A May 17 Washington Post article by staff writer Matthew Mosk on the release of personal financial disclosure forms by several 2008 presidential candidates reported that former Sen. John Edwards (D-NC) "has faced questions about" his one-time employment with Fortress Investment Group "because Fortress owned offshore funds that served as tax havens for investors and because the firm's portfolio included subprime lenders, which provide high-risk loans that often target minorities." Mosk added: "As a candidate, Edwards has railed against both practices." In fact, Edwards has not "railed against" subprime lending, and his campaign website refers to it as "a valuable alternative for families with poor credit."
Edwards' campaign website draws a clear distinction between what it deems "predatory lending" and subprime lending -- a distinction the Post article did not make clear. According to Edwards' website, predatory loans "carry abusive terms that deceive and exploit borrowers, such as excessive and hidden fees, large prepayment penalties, mandatory arbitration clauses, unnecessary insurance products, and broker 'kickbacks' for steering borrowers into more expensive loans. Predatory terms are more common among subprime loans."
The May 17 article was not the first time a Post reporter has misstated Edwards' position on subprime lending, as Media Matters for America documented. During a May 16 online discussion on washingtonpost.com, Post money and politics reporter John Solomon claimed that the articles he has co-authored on Edwards' connections to Fortress "legitimately raised" the question of "whether a candidate who says he opposes offshore tax havens and subprime lending should have worked for a firm that engaged in both practices." Solomon was identified as a contributor to the May 17 Post article.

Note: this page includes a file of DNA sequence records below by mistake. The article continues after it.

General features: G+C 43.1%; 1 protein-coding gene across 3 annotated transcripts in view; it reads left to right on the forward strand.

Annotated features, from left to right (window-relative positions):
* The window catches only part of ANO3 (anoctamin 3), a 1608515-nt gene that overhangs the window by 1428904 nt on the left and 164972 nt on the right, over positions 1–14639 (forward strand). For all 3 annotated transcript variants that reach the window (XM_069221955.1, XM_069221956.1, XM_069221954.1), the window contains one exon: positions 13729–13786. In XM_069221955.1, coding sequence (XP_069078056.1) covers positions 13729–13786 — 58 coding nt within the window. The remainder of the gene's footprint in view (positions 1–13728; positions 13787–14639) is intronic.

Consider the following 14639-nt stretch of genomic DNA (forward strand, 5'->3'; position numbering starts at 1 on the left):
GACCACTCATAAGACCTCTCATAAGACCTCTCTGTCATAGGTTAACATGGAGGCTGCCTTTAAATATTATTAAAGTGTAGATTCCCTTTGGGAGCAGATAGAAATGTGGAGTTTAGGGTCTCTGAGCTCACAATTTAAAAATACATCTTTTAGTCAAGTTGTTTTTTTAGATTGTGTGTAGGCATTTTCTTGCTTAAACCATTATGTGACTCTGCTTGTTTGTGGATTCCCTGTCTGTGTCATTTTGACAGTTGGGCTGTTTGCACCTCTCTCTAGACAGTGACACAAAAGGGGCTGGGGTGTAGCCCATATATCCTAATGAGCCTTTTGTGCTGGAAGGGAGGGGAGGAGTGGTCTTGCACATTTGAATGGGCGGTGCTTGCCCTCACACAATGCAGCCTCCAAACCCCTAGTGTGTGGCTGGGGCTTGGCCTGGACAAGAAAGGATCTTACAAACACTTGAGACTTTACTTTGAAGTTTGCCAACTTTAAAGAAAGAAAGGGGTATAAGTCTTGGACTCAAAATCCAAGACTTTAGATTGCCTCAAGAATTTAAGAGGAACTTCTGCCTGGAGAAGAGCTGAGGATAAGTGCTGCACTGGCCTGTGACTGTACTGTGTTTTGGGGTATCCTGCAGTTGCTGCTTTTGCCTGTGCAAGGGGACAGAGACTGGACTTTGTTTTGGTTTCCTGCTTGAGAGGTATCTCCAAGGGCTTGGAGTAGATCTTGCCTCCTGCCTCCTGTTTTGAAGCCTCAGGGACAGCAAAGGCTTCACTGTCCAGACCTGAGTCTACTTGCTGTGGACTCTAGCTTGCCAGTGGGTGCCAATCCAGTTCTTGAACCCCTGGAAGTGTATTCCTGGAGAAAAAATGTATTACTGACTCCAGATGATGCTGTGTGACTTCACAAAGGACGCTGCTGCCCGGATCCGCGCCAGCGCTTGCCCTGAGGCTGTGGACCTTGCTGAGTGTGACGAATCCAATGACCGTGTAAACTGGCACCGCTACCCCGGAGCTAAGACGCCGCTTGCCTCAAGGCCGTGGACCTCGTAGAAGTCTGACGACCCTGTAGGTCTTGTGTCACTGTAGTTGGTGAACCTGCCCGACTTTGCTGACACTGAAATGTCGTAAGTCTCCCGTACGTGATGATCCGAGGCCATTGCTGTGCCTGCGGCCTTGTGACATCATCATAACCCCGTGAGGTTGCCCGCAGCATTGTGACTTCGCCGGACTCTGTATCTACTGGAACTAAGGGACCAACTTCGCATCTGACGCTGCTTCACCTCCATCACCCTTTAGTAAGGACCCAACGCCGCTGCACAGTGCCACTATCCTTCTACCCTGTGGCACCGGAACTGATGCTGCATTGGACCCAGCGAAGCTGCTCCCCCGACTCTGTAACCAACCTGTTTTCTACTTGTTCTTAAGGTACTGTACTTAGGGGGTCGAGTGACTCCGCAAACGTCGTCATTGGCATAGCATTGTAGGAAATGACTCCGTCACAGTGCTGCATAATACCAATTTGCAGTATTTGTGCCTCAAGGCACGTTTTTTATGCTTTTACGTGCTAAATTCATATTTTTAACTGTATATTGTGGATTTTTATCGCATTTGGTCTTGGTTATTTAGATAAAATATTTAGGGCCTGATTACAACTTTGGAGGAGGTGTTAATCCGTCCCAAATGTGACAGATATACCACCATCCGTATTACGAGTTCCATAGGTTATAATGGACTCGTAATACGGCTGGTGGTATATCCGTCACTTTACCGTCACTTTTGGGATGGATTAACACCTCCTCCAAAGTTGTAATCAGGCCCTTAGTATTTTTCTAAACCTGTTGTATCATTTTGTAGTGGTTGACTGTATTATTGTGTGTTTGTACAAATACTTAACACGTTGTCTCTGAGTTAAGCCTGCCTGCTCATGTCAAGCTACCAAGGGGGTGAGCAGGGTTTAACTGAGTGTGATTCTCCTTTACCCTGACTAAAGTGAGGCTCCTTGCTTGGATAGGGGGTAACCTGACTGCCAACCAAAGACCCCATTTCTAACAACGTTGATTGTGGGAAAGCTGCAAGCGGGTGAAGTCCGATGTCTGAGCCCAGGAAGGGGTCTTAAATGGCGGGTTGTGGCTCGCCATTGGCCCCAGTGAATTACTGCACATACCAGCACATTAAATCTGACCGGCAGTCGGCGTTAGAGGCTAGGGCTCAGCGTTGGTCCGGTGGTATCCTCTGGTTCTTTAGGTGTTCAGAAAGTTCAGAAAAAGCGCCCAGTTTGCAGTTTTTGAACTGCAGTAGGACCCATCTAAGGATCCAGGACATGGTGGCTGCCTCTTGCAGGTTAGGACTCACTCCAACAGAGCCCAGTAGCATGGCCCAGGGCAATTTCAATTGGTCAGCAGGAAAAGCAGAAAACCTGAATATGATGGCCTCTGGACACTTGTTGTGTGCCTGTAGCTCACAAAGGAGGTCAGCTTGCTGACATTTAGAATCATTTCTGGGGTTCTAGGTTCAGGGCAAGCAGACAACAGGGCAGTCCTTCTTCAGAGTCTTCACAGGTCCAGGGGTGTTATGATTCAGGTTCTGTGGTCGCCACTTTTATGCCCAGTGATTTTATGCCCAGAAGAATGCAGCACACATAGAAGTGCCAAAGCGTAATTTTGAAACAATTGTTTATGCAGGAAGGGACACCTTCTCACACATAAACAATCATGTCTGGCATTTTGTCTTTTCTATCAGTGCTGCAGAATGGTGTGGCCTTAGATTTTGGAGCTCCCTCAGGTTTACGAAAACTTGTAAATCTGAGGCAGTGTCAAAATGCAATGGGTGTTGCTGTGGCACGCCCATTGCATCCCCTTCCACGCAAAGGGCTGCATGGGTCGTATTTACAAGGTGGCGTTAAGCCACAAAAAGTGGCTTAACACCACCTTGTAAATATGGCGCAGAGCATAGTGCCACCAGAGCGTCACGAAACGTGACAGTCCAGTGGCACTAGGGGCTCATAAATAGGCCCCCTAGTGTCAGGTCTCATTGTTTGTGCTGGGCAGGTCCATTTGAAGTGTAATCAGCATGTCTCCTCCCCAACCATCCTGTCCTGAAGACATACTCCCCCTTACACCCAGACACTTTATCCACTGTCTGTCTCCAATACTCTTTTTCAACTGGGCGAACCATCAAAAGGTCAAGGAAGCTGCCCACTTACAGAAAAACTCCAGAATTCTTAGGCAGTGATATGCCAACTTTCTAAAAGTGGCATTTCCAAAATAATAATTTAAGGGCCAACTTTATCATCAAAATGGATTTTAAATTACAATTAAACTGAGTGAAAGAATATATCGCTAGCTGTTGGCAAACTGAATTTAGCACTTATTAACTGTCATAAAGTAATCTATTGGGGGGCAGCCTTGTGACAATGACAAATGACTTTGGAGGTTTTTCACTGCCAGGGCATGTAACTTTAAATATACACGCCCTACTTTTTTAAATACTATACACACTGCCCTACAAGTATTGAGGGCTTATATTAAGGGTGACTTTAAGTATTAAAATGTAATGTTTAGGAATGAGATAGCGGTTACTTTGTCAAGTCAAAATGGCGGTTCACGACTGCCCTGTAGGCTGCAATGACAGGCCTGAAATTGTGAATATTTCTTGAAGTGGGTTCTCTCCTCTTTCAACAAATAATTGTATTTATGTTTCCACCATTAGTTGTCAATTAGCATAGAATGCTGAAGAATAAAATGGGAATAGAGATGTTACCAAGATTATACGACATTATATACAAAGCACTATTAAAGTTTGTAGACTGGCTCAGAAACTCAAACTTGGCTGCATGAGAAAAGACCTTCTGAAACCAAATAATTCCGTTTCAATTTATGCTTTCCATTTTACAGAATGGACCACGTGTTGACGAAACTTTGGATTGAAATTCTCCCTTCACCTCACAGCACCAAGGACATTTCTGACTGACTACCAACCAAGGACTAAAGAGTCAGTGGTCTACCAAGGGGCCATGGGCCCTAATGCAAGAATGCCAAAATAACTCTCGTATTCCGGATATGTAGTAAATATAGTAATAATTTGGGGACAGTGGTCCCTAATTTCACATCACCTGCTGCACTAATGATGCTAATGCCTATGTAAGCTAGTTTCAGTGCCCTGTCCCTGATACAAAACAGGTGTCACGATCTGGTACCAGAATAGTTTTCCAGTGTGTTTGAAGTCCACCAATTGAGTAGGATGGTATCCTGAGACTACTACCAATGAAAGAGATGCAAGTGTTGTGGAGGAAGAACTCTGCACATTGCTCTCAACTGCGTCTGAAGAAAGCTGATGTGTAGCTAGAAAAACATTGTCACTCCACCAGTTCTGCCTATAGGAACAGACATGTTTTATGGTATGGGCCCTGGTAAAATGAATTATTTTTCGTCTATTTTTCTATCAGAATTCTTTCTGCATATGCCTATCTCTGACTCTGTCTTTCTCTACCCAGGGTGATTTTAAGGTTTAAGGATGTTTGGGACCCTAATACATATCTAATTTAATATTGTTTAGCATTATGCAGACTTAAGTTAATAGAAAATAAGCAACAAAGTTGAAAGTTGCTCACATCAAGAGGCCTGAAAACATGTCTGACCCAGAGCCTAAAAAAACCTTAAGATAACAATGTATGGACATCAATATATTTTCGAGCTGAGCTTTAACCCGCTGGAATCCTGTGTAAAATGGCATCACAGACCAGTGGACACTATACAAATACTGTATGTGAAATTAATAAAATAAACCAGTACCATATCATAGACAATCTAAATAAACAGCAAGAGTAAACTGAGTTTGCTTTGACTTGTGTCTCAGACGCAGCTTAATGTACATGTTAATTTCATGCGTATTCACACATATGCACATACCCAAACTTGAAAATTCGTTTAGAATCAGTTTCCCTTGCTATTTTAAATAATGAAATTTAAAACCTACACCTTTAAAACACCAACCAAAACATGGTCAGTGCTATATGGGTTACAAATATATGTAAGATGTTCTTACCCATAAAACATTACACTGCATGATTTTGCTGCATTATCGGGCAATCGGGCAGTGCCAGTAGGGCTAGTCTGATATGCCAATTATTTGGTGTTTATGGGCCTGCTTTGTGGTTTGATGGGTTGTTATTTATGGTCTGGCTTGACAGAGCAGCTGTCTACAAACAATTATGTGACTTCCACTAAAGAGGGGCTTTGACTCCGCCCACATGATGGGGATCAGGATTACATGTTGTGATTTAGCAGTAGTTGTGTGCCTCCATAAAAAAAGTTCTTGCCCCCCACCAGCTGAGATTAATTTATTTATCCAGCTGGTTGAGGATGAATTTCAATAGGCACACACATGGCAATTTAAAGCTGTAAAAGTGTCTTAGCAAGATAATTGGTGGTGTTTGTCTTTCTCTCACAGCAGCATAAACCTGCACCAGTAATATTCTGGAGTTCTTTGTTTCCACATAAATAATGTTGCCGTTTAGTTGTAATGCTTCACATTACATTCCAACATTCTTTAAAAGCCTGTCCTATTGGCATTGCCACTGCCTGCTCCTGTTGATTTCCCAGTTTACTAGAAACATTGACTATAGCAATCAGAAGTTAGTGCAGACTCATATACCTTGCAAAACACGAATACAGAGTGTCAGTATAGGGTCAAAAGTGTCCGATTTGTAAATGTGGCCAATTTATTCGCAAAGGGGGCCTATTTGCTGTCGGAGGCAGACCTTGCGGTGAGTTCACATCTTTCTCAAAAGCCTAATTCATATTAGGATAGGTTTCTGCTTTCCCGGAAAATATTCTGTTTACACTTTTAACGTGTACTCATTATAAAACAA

Politico chief political writer Mike Allen, in his May 17 "Political Playbook," highlighted the Post article as containing the "sentence of the day," and specifically highlighted the Post's mischaracterization of Edwards' subprime lending position as "too seminal to pass up."
From the May 17 Post article:
And John Edwards, a trial lawyer who earned his initial fortune by defending the ill and injured in the courtroom, made $479,000 last year in salary and held more than $7.5 million in investments with Fortress Investment Group, a New York hedge fund.
Edwards has faced questions about the hedge fund -- where he said he worked only a few days a month -- because Fortress owned offshore funds that served as tax havens for investors and because the firm's portfolio included subprime lenders, which provide high-risk loans that often target minorities. As a candidate, Edwards has railed against both practices.